Directed by Heidi Ewing and Rachel Grady.
Detropia is the intellectual response to recent voyeuristic-level documentaries spurred by images in the Eminem vehicle 8 Mile, the rapper's acclaimed Super Bowl ad and Kid Rock's relentless promotion of the city from coast to coast.
The most condescending and disconnected of these efforts was Detroit Lives, in which Jackass star Johnny Knoxville tours Detroit's ruins and pontificates on the city's future. Once his film wrapped, Knoxville was back to groin-impalement gags in no time.
Detropia takes to task thrillseekers who risk their lives and those of others by stomping through Detroit's abandoned structures, then post their findings online. The film undoubtedly highlights many of the same locations, but in the context of a city left behind in a cloud of economic, political and social decay. Viewers gain that context through the stories of those who have fought the good fights, taken their share of knocks and never left.
Images of urban "decay" – as termed by one European site-seer – in the form of torched homes and countless abandoned structures are interwoven with colorful footage of Michigan Opera Theatre performances blocks away in Detropia, a seamless narrative of the Motor City's decline and hopes for its rebirth.
Detropia – which premiers in Michigan on 9/13 – tells Detroit's story, in large part, through a series of juxtapositions.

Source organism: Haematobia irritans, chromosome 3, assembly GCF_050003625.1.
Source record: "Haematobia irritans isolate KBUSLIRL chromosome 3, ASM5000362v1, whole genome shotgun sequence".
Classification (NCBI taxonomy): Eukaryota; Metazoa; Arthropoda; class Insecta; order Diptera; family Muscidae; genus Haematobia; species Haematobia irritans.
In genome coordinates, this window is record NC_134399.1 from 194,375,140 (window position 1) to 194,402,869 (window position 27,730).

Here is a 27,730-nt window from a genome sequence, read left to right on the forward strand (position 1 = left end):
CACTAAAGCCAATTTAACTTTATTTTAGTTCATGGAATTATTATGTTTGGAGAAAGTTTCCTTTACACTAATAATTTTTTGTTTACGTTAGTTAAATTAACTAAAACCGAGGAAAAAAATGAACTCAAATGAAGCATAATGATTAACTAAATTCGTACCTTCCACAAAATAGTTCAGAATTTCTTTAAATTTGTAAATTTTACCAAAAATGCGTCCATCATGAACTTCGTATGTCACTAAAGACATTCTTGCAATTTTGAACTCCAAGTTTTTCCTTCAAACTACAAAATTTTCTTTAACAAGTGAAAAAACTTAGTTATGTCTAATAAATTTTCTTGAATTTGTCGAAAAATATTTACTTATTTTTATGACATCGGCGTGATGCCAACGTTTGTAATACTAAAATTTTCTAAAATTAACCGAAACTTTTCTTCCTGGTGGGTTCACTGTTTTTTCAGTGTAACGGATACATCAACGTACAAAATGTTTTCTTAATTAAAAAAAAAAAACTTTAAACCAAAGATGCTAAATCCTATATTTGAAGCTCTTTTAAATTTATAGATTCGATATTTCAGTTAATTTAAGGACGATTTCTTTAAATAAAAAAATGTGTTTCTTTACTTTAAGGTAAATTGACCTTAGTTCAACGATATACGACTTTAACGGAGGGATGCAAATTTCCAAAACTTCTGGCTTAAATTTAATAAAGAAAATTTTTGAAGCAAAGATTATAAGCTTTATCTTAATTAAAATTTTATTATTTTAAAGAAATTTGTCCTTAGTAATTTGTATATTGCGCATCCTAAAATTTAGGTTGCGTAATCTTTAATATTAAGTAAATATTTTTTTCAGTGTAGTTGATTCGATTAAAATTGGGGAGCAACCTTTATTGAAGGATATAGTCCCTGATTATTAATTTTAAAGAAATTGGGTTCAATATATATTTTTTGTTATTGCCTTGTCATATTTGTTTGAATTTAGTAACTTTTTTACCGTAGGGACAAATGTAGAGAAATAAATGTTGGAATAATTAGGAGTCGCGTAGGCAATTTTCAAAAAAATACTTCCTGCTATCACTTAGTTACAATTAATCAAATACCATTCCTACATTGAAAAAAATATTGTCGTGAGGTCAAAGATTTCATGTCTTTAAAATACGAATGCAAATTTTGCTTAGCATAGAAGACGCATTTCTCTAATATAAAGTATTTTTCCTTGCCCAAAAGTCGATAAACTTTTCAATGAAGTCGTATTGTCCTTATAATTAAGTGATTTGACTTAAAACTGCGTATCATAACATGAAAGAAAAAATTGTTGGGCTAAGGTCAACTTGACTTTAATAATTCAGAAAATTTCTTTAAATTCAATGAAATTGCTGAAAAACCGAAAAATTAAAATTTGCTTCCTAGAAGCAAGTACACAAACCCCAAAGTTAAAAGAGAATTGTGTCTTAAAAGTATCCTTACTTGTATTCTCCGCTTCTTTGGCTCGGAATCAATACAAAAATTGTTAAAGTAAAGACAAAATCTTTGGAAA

A retired autoworker enjoys the spoils of a generous, union-fought retirement package, while plant workers half his age fight to keep $14-per-hour jobs and health benefits.
Stories of frustration and despair among Detroit's remaining population are contrasted with laughter, music and sensuous dancing at the Raven Lounge. The owner of the Raven Lounge, located at the epicenter of where Detroit's manufacturing base lost its way, reflects at length on Detroit's past, present and future. The bar owner has the means to leave the city for a more attractive suburban life, but chooses to remain and provide a rare respite for his regulars.
The film brilliantly toggles between footage of post-1967-riots-Detroit and today's Detroit, where many buildings built before the riots stand, albeit many by threads and a handful of window panes. Forget the quality of 1967 celluloid and smoke from a smoldering downtown, and there is little noticeable difference with new footage of the city.
China enters the storyline as discussion develops on the Asian country's ability to build vehicles often faster and cheaper than U.S. automakers. Detropia portrays Detroit as a microcosm of the national recession that hit full bore following the fall 2008 market collapse. It makes clear that Detroit and Michigan had a running start in the recession, fueled by mass layoffs of autoworkers and struggles to adapt to the global economy.
The city's financial woes come into the play as Mayor Dave Bing meets with his economic team to form some sort of strategy to avoid municipal bankruptcy. Perhaps most notable in the film is Bing's failed plan to condense the city's remaining residents – less than 710,000 as of last year – into a defined area, leaving much of the remaining square mileage for what has become known as "urban farming."
The film profiles young artists who have taken up residency in Detroit at bargain-bin housing prices as a canvass for their work. Whether they remain and spur future generations to move to the city and contribute to a withering taxbase remains to be seen.
Detropia, in just 90 minutes, manages to capture the essence of America's forgotten city. —Chris Behnan